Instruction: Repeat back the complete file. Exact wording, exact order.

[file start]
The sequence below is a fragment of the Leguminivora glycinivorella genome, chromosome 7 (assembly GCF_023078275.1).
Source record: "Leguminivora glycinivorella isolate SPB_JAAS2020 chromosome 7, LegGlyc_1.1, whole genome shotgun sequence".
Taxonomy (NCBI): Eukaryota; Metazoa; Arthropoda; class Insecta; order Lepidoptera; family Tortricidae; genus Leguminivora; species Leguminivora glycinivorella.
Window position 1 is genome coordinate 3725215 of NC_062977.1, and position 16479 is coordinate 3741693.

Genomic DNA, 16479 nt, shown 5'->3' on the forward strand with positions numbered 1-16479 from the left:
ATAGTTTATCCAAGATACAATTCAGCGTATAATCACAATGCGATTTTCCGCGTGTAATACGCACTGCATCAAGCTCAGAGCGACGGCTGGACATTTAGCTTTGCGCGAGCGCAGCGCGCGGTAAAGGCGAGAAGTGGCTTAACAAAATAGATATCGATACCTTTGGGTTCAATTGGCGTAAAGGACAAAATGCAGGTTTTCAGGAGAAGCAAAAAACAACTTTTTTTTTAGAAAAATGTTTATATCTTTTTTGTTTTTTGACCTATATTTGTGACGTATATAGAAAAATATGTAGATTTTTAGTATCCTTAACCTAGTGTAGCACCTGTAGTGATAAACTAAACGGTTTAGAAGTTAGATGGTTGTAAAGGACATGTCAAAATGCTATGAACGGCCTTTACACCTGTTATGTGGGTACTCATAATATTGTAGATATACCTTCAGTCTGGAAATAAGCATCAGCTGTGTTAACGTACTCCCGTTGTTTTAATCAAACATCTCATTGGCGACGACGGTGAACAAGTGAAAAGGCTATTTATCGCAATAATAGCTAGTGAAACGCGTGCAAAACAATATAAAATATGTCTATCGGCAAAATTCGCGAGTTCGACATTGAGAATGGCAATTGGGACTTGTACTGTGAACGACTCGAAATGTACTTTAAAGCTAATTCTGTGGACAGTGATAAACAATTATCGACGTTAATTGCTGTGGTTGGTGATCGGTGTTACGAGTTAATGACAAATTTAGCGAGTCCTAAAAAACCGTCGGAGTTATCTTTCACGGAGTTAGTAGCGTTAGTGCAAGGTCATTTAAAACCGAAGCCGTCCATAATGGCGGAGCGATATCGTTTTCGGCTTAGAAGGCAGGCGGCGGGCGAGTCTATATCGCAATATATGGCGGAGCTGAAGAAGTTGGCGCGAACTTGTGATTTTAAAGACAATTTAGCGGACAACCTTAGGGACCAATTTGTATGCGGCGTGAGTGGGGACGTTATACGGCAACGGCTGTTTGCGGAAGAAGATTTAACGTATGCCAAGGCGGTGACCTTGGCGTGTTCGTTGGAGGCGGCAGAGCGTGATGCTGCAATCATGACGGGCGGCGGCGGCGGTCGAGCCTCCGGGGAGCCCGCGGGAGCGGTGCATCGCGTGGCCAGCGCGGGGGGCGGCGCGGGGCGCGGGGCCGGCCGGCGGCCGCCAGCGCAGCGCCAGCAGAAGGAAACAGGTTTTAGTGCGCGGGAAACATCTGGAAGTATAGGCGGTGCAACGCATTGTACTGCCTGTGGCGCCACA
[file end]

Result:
The sequence below is a fragment of the Leguminivora glycinivorella genome, chromosome 7 (assembly GCF_023078275.1).
Source record: "Leguminivora glycinivorella isolate SPB_JAAS2020 chromosome 7, LegGlyc_1.1, whole genome shotgun sequence".
Taxonomy (NCBI): Eukaryota; Metazoa; Arthropoda; class Insecta; order Lepidoptera; family Tortricidae; genus Leguminivora; species Leguminivora glycinivorella.
Window position 1 is genome coordinate 3725215 of NC_062977.1, and position 16479 is coordinate 3741693.

Genomic DNA, 16479 nt, shown 5'->3' on the forward strand with positions numbered 1-16479 from the left:
ATAGTTTATCCAAGATACAATTCAGCGTATAATCACAATGCGATTTTCCGCGTGTAATACGCACTGCATCAAGCTCAGAGCGACGGCTGGACATTTAGCTTTGCGCGAGCGCAGCGCGCGGTAAAGGCGAGAAGTGGCTTAACAAAATAGATATCGATACCTTTGGGTTCAATTGGCGTAAAGGACAAAATGCAGGTTTTCAGGAGAAGCAAAAAACAACTTTTTTTTTAGAAAAATGTTTATATCTTTTTTGTTTTTTGACCTATATTTGTGACGTATATAGAAAAATATGTAGATTTTTAGTATCCTTAACCTAGTGTAGCACCTGTAGTGATAAACTAAACGGTTTAGAAGTTAGATGGTTGTAAAGGACATGTCAAAATGCTATGAACGGCCTTTACACCTGTTATGTGGGTACTCATAATATTGTAGATATACCTTCAGTCTGGAAATAAGCATCAGCTGTGTTAACGTACTCCCGTTGTTTTAATCAAACATCTCATTGGCGACGACGGTGAACAAGTGAAAAGGCTATTTATCGCAATAATAGCTAGTGAAACGCGTGCAAAACAATATAAAATATGTCTATCGGCAAAATTCGCGAGTTCGACATTGAGAATGGCAATTGGGACTTGTACTGTGAACGACTCGAAATGTACTTTAAAGCTAATTCTGTGGACAGTGATAAACAATTATCGACGTTAATTGCTGTGGTTGGTGATCGGTGTTACGAGTTAATGACAAATTTAGCGAGTCCTAAAAAACCGTCGGAGTTATCTTTCACGGAGTTAGTAGCGTTAGTGCAAGGTCATTTAAAACCGAAGCCGTCCATAATGGCGGAGCGATATCGTTTTCGGCTTAGAAGGCAGGCGGCGGGCGAGTCTATATCGCAATATATGGCGGAGCTGAAGAAGTTGGCGCGAACTTGTGATTTTAAAGACAATTTAGCGGACAACCTTAGGGACCAATTTGTATGCGGCGTGAGTGGGGACGTTATACGGCAACGGCTGTTTGCGGAAGAAGATTTAACGTATGCCAAGGCGGTGACCTTGGCGTGTTCGTTGGAGGCGGCAGAGCGTGATGCTGCAATCATGACGGGCGGCGGCGGCGGTCGAGCCTCCGGGGAGCCCGCGGGAGCGGTGCATCGCGTGGCCAGCGCGGGGGGCGGCGCGGGGCGCGGGGCCGGCCGGCGGCCGCCAGCGCAGCGCCAGCAGAAGGAAACAGGTTTTAGTGCGCGGGAAACATCTGGAAGTATAGGCGGTGCAACGCATTGTACTGCCTGTGGCGCCACA